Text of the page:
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The only way these bans and fines would be fair is if book-makers had to seek permission from the individuals involved, who would receive a cut of the revenue as part of their image rights. Then, if a player was found to be manipulating the market, or offering the inside track, it would be fraud and he could be penalised accordingly.

This is just the FA acting as bookies' muscle. If they didn't pursue cases against players such as Trippier and Daniel Sturridge, the gambling houses would soon tire of losing and the problem would go away. It is the FA that facilitates this by acting as enforcer — as if the grubby charade is any of their business.

This is now being tested. Atletico Madrid have challenged the ban which is suspended, pending appeal. The club will go to FIFA and then the Court of Arbitration for Sport if unsuccessful.

Their case is simple. They bought a player. They had nothing to do with a betting scandal that took place when he was still under contract to Spurs, or a punishment handed down from a different country. Had Trippier served it as administered, he would have missed 13 Atletico matches including the home Champions League fixture with Chelsea. As he would not even be allowed inside the training ground before March 1 — or to attend a game — his place in the Madrid derby scheduled for March 7 would have been in jeopardy, too.

Diego Simeone's Atletico Madrid brought Trippier from Tottenham in a £25million deal

Diego Simeone's Atletico Madrid brought Trippier from Tottenham in a £25million deal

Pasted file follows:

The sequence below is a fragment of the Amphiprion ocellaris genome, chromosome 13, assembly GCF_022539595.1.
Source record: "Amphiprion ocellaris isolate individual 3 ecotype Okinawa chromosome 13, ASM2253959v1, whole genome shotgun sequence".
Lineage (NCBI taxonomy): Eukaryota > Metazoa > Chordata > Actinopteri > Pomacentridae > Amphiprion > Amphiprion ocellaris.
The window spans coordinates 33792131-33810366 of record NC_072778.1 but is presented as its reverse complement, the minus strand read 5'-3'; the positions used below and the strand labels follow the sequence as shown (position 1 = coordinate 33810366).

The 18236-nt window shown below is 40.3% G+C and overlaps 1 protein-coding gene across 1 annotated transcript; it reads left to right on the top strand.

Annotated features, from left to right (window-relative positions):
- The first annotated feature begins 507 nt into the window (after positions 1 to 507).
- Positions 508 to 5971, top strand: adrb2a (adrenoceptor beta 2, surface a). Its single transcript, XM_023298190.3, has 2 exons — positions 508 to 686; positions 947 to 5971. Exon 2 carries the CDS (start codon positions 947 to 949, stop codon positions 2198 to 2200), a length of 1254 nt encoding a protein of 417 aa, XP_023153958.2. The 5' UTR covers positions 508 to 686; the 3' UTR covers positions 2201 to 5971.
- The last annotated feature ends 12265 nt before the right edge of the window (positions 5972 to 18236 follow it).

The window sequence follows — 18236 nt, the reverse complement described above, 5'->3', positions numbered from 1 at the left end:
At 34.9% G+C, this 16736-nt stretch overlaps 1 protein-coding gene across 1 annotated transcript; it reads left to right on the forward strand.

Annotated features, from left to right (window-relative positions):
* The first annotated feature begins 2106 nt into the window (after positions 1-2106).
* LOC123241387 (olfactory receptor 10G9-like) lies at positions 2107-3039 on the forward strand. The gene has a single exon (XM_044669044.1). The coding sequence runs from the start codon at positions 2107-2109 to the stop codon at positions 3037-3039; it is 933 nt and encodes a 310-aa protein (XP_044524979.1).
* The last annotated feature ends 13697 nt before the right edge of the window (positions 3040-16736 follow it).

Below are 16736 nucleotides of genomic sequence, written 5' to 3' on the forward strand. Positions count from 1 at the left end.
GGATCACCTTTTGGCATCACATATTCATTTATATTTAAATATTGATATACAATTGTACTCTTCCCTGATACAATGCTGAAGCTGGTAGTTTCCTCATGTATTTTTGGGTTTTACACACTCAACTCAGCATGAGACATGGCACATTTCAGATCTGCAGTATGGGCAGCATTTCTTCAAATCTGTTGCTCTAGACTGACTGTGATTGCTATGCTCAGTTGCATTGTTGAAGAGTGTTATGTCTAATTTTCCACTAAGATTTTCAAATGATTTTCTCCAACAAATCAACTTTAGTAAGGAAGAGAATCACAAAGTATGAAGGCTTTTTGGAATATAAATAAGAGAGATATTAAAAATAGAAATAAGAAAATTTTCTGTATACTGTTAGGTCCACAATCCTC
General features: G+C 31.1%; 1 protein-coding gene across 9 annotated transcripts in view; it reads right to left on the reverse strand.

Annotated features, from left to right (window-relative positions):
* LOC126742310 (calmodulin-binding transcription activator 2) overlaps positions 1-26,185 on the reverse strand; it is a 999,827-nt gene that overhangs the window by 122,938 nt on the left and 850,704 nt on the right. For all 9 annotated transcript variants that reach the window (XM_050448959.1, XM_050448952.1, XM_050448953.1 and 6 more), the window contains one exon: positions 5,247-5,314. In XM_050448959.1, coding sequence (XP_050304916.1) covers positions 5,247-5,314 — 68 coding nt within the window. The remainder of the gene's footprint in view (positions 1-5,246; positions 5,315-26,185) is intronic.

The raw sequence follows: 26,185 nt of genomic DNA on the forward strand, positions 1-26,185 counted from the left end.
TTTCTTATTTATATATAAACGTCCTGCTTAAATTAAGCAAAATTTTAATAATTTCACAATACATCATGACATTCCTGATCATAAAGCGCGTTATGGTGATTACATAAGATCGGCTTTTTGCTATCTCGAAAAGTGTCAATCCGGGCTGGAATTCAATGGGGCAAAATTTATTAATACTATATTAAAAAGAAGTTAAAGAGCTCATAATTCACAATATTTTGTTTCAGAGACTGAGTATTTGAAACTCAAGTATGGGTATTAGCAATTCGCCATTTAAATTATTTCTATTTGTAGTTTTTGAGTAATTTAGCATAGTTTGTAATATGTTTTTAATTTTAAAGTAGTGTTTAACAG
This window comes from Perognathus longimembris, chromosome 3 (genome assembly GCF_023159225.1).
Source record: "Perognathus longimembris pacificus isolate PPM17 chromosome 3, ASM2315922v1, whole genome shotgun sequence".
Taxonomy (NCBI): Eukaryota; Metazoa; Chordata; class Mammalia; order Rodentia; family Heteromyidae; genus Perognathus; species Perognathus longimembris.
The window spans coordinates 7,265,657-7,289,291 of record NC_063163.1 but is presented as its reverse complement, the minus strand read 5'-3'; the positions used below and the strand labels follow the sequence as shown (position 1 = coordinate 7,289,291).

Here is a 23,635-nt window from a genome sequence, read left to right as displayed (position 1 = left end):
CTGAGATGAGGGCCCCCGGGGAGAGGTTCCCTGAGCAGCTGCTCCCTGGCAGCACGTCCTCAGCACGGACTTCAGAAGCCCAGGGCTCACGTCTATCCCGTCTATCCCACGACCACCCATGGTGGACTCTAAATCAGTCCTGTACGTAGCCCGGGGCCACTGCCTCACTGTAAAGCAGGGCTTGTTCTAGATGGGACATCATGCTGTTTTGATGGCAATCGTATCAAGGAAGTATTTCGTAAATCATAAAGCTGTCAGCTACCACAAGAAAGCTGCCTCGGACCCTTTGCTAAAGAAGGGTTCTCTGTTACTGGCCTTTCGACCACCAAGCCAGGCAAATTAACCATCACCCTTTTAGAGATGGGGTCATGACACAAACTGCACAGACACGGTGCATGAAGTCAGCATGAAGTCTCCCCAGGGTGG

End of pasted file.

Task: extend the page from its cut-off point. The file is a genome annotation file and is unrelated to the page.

And this is a huge season for Atletico. They top the table with a two-point lead and games in hand on Spain's big two. They could win LaLiga for only the second time since 1996 — and Trippier is their first-choice right back.

Certainly, it did not escape Atletico's attention that his ban did not impinge on any international fixtures, leaving the FA and English football unscathed. Atletico protested and FIFA listened. It could mean, if the punishment is delayed but upheld, that Trippier misses the European Championship. That leaked this week as if the FA were trying to put the frighteners on.

Yet, so what? It's their trumped-up ban. Given the friend-of-the-right-back's-cousin's-best-mate's-cleaning-lady source of transfer gossip is such a familiar trope, how preposterous is it that the FA make passing information a crime? Equally, why are they prioritising protecting the sanctity of an artificial betting market created to separate mugs from their money?

Unless some mug knows somebody, of course. Then, they'll refuse to pay, turn the source over to the beaks, and the FA will prosecute as if they've cracked the crime of the century. Strange, isn't it, that they're so fascinated by £4.37 — but rarely with the part where the real money gets made?


The most incredible aspect of Edinson Cavani's ban for using racist language is that in close on 13 years based in leagues across , France and England, nobody has ever thought to explain cultural differences to the Uruguayan striker.

There was shock that did not provide media training to a man with eight million Instagram followers, yet what of Palermo, Napoli and Paris Saint-Germain? Cavani spent six years in , seven in France, and nobody ever told him the 'negrito' thing wasn't cool? Did they think it was cool too maybe? Did they think it didn't matter?